Sri Lanka will have to print money to pay state worker salaries unless taxes were raised, Central Bank Governor Nandalal Weerasinghe said as the country struggles with low revenues after taxes were cut for output gap targeting.
“State workers salaries are paid by money in the Treasury,” Governor Weerasinghe said. “The reason money was printed all this time is because there aren’t enough revenues.
“So revenues have to be increased.
“If there is not enough money the central bank has to monetize it. There is no bar to that. Under the Monetary Law Act we can do it. It is something that should be done.
“If money printing is stopped and salaries are not paid there will be a bigger crisis.
Weerasinghe said interest rates have been raised and 100 percent of the money has been raised from the market in recent weeks. Essential spending included salaries, pensions and domestic debt repayment.
“In addition, if there is an urgent need, we have told the Treasury it will be monetized only if it is essential, if not to delay it,” he said. “That is why the Treasury Secretary issued a circular asking non-priority spending to be stopped.”
“I can clearly say there is no worry of paying state workers salary and pension. Because we can give money which are paid in rupees. But we should do it with some responsibility and we should not do it like it was done previously and increase the inflation to around 40 percent.”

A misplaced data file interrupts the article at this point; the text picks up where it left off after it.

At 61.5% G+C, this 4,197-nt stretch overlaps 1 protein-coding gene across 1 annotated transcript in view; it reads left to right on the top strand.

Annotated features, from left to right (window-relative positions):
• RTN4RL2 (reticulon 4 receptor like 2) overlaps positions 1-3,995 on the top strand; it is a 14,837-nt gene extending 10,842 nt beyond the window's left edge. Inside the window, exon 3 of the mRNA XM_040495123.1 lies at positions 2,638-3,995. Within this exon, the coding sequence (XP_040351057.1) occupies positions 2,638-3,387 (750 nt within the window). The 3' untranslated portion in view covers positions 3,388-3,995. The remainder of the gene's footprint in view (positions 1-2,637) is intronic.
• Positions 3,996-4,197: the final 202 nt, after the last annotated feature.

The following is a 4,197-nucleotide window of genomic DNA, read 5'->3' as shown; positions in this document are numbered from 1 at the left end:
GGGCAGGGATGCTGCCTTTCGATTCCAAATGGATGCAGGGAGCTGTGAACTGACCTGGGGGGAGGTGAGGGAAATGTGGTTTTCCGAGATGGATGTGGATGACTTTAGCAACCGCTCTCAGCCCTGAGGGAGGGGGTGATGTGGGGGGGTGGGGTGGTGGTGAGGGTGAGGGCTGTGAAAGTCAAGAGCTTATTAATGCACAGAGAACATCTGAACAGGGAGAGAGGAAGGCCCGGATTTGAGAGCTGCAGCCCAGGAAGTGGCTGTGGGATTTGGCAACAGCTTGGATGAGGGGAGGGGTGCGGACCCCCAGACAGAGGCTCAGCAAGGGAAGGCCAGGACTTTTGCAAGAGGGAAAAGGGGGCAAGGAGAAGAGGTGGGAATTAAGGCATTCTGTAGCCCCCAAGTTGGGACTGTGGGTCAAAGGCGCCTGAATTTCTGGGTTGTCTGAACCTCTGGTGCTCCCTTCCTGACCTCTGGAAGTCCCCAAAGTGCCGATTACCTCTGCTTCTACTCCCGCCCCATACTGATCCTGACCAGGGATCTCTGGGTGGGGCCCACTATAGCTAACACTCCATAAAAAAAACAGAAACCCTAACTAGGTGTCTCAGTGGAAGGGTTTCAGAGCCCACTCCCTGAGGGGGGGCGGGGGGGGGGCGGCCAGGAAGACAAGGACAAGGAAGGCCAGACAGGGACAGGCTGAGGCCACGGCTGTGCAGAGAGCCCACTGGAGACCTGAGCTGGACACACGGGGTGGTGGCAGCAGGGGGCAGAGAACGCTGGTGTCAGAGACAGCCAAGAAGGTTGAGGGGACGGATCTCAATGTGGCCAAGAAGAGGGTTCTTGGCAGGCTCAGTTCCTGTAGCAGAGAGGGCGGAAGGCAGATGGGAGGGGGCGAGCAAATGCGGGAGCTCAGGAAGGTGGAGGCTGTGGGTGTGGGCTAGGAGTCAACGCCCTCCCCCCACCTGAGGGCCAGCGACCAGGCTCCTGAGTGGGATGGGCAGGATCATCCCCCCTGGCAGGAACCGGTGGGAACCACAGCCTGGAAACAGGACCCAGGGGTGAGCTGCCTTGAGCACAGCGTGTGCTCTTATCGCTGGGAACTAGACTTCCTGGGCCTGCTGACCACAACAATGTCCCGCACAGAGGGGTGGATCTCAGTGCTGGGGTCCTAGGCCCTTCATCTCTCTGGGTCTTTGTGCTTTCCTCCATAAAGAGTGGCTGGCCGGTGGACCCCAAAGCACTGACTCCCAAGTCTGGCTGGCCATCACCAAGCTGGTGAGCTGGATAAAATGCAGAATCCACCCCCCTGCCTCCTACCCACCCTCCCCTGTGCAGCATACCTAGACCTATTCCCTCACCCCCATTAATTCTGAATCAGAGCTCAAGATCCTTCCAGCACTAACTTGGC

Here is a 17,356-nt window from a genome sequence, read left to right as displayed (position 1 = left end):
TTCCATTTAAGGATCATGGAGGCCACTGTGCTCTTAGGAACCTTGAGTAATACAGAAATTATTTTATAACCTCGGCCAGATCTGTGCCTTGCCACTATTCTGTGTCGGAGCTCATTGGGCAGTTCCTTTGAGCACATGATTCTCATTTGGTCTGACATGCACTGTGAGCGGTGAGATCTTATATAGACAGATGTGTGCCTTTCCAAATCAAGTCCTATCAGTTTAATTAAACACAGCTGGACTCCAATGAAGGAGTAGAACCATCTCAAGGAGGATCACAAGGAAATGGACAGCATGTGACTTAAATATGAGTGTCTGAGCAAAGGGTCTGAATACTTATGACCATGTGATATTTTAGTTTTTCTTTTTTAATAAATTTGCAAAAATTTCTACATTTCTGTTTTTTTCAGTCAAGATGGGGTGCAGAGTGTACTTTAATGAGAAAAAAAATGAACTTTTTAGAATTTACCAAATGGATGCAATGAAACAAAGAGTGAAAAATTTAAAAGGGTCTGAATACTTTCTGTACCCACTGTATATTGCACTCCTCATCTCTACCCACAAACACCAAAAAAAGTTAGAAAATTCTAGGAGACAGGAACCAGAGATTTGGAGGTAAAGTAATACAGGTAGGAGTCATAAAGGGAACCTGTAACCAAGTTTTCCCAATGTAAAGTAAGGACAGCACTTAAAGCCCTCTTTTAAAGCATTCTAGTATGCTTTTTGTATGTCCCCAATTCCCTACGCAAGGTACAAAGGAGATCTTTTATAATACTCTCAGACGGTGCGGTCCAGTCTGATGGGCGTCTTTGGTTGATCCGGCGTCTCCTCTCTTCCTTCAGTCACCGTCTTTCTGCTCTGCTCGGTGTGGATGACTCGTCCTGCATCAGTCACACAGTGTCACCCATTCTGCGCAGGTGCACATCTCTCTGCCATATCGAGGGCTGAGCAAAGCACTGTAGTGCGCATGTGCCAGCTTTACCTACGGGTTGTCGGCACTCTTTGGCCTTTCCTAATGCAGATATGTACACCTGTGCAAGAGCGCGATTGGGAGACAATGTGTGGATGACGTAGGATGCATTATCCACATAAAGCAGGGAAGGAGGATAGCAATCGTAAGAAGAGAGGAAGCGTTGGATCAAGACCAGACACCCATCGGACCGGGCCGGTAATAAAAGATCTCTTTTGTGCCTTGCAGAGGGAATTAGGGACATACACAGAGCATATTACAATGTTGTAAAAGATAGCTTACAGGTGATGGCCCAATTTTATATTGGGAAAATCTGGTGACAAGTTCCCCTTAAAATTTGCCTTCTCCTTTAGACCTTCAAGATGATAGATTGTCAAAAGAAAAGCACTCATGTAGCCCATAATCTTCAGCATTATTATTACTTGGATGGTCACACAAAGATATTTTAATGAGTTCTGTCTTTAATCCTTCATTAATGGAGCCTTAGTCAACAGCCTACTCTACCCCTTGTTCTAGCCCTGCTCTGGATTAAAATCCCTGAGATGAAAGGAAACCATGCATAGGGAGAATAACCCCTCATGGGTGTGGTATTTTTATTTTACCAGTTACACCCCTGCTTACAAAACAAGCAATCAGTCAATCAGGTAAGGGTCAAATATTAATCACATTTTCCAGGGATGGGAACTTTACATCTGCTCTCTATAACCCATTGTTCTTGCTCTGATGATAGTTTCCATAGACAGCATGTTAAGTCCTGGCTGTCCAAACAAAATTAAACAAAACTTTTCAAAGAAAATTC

When money is printed under a pegged exchange rate (flexible exchange rate), dollar shortages emerge in a matter of weeks as the new money moves through the credit system and ends up in the forex market as imports or other outflows.
When money is printed over a longer period, boosting domestic credit and broader money supply, domestic inflation goes up, with asset prices (stock and property) also inflating as mal-investment takes place.
In Sri Lanka large volumes of money have been printed to trigger currency crises in the past including when tax revenues were expanding, with the economy also growing, to target gilt yields through a bond auction committee.
Market bids are rejected and money is printed to repay maturing bonds issued to finance deficits of past years. In 2020 and 2021, price controls were placed on bond and bill auctions to keep Treasury bill yields around 5.2 percent.
Disbanding the bond auction committee will take away the ability of the state to to pro-cyclically inject liquidity and fire currency crises by engaging in output gap targeting (Keynesian stimulus), analysts say.
Sri Lanka’s Treasury bill yields are now around 24 percent and large volumes of money is flowing into the market.
The first beneficiaries of printed money are those who receive the money first like state workers or borrowers of commercial banks who get newly printed money from rejected Treasury bill and bond auctions.
Later recipients of the money see higher prices as the currency falls and inflation goes up.
Sri Lanka printed large over two trillions of rupees over two years, while operating an intermediate regime (soft-peg) and ran out of reserves, losing the ability to maintain the peg at that interest rate.
An attempt to shift the broken soft-peg to a clean float has so far not fully succeeded and the rupee had fallen with forex shortages persisting.
A floating exchange rate, as found in advanced nations operate without any foreign reserves, with foreign exchange inflows and outflows matching each other outside the reserve money which remains stable and unaffected from changes made through central bank purchases and sales of dollars.